Defendants unknowingly built their house on land that belonged to the plaintiff who also did not know that the land belonged to him. The mistake was discovered after the house was built and plaintiff sued to eject the trespassers from his land. The Washington Supreme Court denied injunctive relief, adopting the relative hardship doctrine. The court granted plaintiff damages for the value of the land encroached on by his neighbor’s structure but denied plaintiff an injunction ordering the structure removed. Proctor v. Huntington, 238 P.3d 1117 (Wash. 2010).
In Young v. Ledford, 37 So. 3d 832 (Ala. Ct. Civ. App. 2009), an Alabama court held that an owner could not remove the half of a tree that sat on his property without killing it and that the owner could not destroy the entire tree without the neighbor’s consent. The landowner claimed that the tree was dangerous and might fall on the owner’s house and the court noted that it is possible an exception might be granted in such cases of boundary trees when they constitute a nuisance.
A federal judge awarded the Oenga family of Barrow, Alaska $4.9 million dollars in damages against the United States because the Bureau of Indian Affairs (BIA) authorized BP oil company to cross the Oenga’s property to obtain access to 3 of BP’s oil fields when the family had only granted permission for access to one of those fields. Judge Awards Alaskan family $5M (U.S. News, Feb. 9, 2001)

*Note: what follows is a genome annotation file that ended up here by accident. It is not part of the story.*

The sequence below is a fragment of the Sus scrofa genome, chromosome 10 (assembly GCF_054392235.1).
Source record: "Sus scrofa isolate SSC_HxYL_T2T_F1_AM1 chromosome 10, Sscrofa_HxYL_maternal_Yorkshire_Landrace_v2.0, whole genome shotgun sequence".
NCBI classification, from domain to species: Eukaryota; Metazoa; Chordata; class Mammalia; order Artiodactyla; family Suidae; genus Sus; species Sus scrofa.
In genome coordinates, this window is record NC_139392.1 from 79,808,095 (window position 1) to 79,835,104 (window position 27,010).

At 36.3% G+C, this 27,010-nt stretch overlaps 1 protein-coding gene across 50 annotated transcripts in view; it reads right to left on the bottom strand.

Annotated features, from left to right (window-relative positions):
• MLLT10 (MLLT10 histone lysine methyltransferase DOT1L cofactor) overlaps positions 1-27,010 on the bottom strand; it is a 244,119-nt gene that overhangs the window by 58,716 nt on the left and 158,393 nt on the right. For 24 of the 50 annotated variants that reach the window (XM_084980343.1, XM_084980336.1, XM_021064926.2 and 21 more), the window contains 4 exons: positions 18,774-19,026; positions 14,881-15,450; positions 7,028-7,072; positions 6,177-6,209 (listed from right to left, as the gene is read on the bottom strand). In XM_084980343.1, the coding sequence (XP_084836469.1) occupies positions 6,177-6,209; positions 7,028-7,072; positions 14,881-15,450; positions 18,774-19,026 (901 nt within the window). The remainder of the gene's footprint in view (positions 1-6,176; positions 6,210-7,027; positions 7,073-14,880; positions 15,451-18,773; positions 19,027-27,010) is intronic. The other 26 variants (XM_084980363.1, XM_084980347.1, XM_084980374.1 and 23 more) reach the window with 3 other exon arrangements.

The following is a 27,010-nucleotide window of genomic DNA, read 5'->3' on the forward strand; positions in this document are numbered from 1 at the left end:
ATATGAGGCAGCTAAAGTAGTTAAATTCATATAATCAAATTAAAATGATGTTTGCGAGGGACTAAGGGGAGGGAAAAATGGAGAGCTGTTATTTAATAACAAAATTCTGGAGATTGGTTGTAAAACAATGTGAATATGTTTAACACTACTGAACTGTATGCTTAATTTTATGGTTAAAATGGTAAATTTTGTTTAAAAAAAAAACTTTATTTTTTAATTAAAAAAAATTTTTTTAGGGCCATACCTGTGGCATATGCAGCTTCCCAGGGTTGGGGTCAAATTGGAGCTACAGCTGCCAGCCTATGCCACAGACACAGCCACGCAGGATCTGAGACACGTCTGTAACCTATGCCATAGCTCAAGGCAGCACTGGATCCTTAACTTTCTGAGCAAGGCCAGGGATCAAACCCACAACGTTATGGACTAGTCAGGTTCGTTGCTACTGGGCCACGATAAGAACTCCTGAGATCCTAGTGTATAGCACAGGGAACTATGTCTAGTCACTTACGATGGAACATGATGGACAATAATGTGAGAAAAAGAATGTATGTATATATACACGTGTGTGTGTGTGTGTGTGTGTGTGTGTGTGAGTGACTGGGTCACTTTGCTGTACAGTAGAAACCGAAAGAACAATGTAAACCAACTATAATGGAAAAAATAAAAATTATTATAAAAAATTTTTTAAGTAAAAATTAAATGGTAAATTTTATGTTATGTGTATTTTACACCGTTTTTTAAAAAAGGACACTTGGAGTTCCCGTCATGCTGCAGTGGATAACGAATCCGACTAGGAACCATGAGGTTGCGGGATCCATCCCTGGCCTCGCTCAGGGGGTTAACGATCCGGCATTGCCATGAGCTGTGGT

While the case is, in some sense, an ordinary trespass case, it is complicated by the fact that the BIA has legally-enforceable fiduciary obligations to protect the property rights of Native Alaskans. The Oengas are Inupiats (Eskimos).
Posted on December 3rd, 2010 by Joseph William Singer.
A couple complained about the intrusion on their private road by a Google vehicle that photographed their home for Google Streetview. All claims for invasion of privacy and mental distress were dismissed but the trespass claim remained. The Third Circuit held, in Boring v. Google Inc., 362 Fed. Appx. 273 (3d Cir. 2010), that the owners were entitle to nominal damages but not punitive damages, creating a contrast with the well-known case of Jacque v. Steenberg Homes, Inc., 563 N.W.2d 154 (Wis. 1997), which awarded $100,000 in damages for a willful trespass. On remand from the Third Circuit, the trial court signed off on a settlement giving the Borings $1 in damages for trespass. read article